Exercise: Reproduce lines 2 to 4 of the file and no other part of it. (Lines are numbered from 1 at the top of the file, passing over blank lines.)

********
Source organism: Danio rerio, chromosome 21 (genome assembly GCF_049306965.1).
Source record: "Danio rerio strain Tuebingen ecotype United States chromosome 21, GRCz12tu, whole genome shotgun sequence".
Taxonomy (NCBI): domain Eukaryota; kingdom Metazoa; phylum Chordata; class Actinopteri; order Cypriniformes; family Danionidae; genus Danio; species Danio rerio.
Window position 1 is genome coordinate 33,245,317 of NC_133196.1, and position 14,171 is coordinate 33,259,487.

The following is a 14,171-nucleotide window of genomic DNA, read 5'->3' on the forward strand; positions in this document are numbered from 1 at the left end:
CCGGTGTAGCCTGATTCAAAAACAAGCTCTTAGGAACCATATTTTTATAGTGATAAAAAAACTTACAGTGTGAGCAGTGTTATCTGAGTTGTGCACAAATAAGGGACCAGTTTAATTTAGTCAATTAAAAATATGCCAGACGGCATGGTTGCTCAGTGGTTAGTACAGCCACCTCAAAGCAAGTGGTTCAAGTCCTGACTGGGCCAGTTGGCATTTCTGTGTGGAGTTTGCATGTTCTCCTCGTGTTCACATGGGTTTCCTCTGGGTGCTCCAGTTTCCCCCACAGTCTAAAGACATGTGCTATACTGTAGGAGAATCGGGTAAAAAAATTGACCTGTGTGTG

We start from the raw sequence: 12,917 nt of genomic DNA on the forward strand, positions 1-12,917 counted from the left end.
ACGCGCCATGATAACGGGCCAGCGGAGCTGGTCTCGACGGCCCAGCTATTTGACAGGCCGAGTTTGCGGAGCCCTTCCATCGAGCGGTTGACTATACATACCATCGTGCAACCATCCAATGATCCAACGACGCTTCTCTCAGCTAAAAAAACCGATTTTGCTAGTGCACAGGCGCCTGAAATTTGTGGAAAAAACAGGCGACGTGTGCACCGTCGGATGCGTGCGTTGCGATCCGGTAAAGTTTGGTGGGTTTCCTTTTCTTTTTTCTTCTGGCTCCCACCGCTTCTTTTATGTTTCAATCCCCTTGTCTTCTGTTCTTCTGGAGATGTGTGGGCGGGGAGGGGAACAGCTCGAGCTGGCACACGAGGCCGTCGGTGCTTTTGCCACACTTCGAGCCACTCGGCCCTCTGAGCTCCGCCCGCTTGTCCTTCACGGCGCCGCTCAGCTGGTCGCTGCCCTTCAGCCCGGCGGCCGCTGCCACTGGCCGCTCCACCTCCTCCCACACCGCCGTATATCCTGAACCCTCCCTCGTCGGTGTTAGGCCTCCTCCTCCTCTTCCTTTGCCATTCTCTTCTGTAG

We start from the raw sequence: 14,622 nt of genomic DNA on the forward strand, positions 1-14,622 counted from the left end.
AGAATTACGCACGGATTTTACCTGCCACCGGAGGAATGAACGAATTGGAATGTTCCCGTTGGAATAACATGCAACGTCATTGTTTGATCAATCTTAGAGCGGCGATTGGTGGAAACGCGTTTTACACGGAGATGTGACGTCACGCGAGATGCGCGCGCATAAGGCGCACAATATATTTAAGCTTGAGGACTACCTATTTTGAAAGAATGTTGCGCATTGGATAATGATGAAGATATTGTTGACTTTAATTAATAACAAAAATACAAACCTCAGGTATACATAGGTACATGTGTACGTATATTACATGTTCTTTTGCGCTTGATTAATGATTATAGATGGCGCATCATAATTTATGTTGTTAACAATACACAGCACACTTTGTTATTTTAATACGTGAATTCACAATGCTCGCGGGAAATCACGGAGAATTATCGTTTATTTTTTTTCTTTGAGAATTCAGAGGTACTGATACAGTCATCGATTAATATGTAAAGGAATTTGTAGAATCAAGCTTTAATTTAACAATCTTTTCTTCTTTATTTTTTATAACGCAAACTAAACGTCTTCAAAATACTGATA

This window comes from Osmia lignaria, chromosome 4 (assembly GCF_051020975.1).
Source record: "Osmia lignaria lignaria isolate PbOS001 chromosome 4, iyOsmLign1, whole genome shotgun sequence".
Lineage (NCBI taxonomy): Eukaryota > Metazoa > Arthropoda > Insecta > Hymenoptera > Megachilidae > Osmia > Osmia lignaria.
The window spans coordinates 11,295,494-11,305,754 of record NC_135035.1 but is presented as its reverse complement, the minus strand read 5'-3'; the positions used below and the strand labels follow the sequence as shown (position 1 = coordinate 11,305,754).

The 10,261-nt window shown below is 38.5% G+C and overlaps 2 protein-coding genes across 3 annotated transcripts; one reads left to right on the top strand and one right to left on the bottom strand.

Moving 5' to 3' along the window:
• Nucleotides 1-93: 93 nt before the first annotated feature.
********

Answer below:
Source record: "Danio rerio strain Tuebingen ecotype United States chromosome 21, GRCz12tu, whole genome shotgun sequence".
Taxonomy (NCBI): domain Eukaryota; kingdom Metazoa; phylum Chordata; class Actinopteri; order Cypriniformes; family Danionidae; genus Danio; species Danio rerio.
Window position 1 is genome coordinate 33,245,317 of NC_133196.1, and position 14,171 is coordinate 33,259,487.